WILDERNESS ACTIVITY. In the last week of August, activists from the Nordic Resistance Movement scaled the northern peak of Sarektjåkkå mountain in Lapland, northern Sweden.
Last year, comrades from Nest 4 and Nest 6 hiked through Sarek National Park to climb Sarektjåkkå, Sweden’s second-highest mountain, after Kebnekaise. However, a severe storm put a stop to their plans.
As such, a new (and more successful) attempt was made this year. This time, comrades from Nest 1 also took part in the hike, which lasted for five days.
Just like last year, the participants started from the Suorva Dam in Stora Sjöfallet National Park. On the second day, they entered the eastern parts of Sarek and camped closer to Sarektjåkkå than the year before.
On the third day, Tuesday, 24 August, the activists headed for two of Sarektjåkkå’s four peaks. After hiking along the valley to Sarekvárásj mountain, which is located in the middle of the valley, beside a large lake, they walked past some smaller mountains and up along the northeast side of Sarektjåkkå.
As the party climbed upwards, they were met by an increasingly beautiful view, before reaching the point where the mountaintop was covered with clouds and the visibility worsened. At around 3 p.m., the comrades reached Nordtoppen, which, at 2,056 metres above sea level, is the fifth-highest mountain peak in Sweden. The visibility there was limited to about 10 metres in all directions, and it began to snow with a very cold wind.
From Nordtoppen, the party then went as far as they could along the ridge towards Stortoppen, which stands at 2,089 metres above sea level, making it the third-highest mountain peak in Sweden, after the two peaks on Kebnekaise. However, it proved to be an optimistic undertaking to reach the summit. The activists were stopped by a section that even under normal circumstances required climbing equipment, and it was now also covered in ice and snow. It was therefore not possible to get closer to the summit.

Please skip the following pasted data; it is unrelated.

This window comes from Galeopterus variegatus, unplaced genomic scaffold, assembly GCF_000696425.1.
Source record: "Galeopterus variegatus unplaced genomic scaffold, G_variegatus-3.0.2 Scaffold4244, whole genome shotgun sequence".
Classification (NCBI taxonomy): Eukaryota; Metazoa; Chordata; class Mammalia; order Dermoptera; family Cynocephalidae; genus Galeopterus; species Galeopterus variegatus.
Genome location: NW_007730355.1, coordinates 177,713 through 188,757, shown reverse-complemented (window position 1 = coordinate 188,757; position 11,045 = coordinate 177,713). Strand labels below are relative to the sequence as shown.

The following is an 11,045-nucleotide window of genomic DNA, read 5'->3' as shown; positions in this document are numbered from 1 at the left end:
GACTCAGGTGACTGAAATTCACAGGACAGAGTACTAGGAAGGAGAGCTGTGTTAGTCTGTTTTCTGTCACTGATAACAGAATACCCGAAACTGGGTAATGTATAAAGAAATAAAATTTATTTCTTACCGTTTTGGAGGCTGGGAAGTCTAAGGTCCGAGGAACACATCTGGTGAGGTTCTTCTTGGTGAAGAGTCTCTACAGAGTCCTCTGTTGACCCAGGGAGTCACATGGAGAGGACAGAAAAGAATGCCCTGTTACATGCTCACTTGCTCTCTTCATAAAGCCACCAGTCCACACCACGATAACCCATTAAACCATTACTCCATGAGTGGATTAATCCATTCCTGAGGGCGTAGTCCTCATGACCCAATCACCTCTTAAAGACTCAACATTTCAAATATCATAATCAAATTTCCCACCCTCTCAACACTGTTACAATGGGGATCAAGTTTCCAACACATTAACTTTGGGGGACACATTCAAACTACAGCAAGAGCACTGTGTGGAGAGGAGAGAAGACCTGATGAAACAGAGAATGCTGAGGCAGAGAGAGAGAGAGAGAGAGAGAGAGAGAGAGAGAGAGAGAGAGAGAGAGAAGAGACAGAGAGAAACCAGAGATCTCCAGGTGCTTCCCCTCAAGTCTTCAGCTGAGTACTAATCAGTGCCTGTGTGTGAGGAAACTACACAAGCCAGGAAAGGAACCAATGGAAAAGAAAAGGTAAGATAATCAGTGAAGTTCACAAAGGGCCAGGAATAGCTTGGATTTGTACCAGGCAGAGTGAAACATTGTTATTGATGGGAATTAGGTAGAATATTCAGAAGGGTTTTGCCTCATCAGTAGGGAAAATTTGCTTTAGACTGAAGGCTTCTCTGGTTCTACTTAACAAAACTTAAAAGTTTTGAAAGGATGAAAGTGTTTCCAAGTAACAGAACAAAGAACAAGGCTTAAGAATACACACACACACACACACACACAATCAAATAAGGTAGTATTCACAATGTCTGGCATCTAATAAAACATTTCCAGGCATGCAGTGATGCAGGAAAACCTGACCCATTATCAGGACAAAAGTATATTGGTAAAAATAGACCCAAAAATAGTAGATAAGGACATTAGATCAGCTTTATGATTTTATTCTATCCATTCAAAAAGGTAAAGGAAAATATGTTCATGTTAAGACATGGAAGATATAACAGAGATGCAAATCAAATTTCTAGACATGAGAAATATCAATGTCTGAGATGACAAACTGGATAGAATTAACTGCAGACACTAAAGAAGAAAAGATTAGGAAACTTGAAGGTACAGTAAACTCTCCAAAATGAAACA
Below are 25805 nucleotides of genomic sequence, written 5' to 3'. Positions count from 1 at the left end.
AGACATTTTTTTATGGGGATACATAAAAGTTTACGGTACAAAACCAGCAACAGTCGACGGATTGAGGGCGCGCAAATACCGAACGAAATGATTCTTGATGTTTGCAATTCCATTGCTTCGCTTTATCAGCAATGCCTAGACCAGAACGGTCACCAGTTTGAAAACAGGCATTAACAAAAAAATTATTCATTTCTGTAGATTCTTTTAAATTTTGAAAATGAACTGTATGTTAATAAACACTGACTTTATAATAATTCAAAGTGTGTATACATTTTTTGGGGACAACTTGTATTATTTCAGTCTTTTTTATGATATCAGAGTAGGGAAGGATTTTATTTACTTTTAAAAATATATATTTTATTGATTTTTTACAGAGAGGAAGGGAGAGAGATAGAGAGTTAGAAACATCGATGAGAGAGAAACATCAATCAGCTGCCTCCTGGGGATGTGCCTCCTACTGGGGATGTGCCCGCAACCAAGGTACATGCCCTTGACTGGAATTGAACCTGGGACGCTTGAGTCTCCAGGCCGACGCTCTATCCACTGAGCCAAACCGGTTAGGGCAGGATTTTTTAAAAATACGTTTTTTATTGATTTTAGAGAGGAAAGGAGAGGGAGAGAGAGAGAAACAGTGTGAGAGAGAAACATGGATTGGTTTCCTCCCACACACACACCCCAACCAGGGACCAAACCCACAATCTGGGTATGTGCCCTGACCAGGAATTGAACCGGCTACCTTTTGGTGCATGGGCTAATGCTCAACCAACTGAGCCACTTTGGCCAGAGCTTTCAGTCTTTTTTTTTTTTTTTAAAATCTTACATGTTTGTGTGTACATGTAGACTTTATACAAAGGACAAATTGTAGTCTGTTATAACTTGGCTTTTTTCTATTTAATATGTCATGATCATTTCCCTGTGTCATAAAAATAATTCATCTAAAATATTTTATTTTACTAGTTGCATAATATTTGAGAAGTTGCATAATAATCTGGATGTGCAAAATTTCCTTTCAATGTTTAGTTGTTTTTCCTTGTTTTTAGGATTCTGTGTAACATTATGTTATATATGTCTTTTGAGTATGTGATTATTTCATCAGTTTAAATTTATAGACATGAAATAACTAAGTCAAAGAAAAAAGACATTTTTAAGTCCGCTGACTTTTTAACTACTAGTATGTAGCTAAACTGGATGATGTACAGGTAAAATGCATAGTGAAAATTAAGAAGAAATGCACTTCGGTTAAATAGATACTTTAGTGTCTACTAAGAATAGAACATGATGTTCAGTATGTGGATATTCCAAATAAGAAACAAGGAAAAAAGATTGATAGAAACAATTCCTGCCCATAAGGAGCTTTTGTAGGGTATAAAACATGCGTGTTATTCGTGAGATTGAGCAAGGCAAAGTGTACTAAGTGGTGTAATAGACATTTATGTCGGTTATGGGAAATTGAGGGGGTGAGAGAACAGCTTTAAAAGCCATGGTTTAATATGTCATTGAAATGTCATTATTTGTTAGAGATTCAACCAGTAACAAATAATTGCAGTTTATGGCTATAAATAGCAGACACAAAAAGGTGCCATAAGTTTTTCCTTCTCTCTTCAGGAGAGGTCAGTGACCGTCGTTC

Consequently, the activists had to content themselves with the altitude they had attained and then hike back down to the base camp in the valley. By the time they were back in the camp it was 10 p.m., and everyone was drenched by the rain after descending from the higher altitude where it had been snowing. Even so, everyone managed to dry themselves off and warm up, before indulging in a lie-in the following morning.
A pedometer app on one of the comrades’ phones estimated that the hike on Tuesday was 30 km long. As such, the group took things a little easier on Wednesday and only walked about 10 km when hiking out of the valley and Sarek itself. Finally, the activists walked back to Suorva on the last day and rounded off this year’s hike, tired and worn out but also very happy to have finally scaled one of the peaks in Sarek!